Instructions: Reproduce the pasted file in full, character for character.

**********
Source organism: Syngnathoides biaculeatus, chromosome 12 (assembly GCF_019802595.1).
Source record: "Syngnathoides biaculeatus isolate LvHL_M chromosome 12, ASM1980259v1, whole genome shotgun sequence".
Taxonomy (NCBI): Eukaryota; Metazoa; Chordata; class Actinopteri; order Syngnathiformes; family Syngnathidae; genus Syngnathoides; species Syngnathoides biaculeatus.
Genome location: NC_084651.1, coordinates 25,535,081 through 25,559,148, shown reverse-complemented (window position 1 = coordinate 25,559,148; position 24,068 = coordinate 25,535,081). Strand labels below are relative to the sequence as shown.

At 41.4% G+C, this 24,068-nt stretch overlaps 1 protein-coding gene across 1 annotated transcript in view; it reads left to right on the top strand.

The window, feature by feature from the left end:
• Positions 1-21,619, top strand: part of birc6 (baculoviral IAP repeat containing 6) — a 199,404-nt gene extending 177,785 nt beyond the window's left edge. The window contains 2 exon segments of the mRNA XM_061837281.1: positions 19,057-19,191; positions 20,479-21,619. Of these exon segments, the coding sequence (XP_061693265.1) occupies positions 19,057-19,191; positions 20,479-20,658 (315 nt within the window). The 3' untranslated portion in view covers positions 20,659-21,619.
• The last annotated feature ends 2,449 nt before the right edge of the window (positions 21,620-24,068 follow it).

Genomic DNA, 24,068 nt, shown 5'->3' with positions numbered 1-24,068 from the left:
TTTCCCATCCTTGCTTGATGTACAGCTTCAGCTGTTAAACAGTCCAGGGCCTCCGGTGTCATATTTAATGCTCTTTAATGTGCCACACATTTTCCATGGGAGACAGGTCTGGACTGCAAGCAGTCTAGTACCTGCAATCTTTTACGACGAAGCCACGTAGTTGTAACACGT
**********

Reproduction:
Source organism: Syngnathoides biaculeatus, chromosome 12 (assembly GCF_019802595.1).
Source record: "Syngnathoides biaculeatus isolate LvHL_M chromosome 12, ASM1980259v1, whole genome shotgun sequence".
Taxonomy (NCBI): Eukaryota; Metazoa; Chordata; class Actinopteri; order Syngnathiformes; family Syngnathidae; genus Syngnathoides; species Syngnathoides biaculeatus.
Genome location: NC_084651.1, coordinates 25,535,081 through 25,559,148, shown reverse-complemented (window position 1 = coordinate 25,559,148; position 24,068 = coordinate 25,535,081). Strand labels below are relative to the sequence as shown.

At 41.4% G+C, this 24,068-nt stretch overlaps 1 protein-coding gene across 1 annotated transcript in view; it reads left to right on the top strand.

The window, feature by feature from the left end:
• Positions 1-21,619, top strand: part of birc6 (baculoviral IAP repeat containing 6) — a 199,404-nt gene extending 177,785 nt beyond the window's left edge. The window contains 2 exon segments of the mRNA XM_061837281.1: positions 19,057-19,191; positions 20,479-21,619. Of these exon segments, the coding sequence (XP_061693265.1) occupies positions 19,057-19,191; positions 20,479-20,658 (315 nt within the window). The 3' untranslated portion in view covers positions 20,659-21,619.
• The last annotated feature ends 2,449 nt before the right edge of the window (positions 21,620-24,068 follow it).

Genomic DNA, 24,068 nt, shown 5'->3' with positions numbered 1-24,068 from the left:
TTTCCCATCCTTGCTTGATGTACAGCTTCAGCTGTTAAACAGTCCAGGGCCTCCGGTGTCATATTTAATGCTCTTTAATGTGCCACACATTTTCCATGGGAGACAGGTCTGGACTGCAAGCAGTCTAGTACCTGCAATCTTTTACGACGAAGCCACGTAGTTGTAACACGT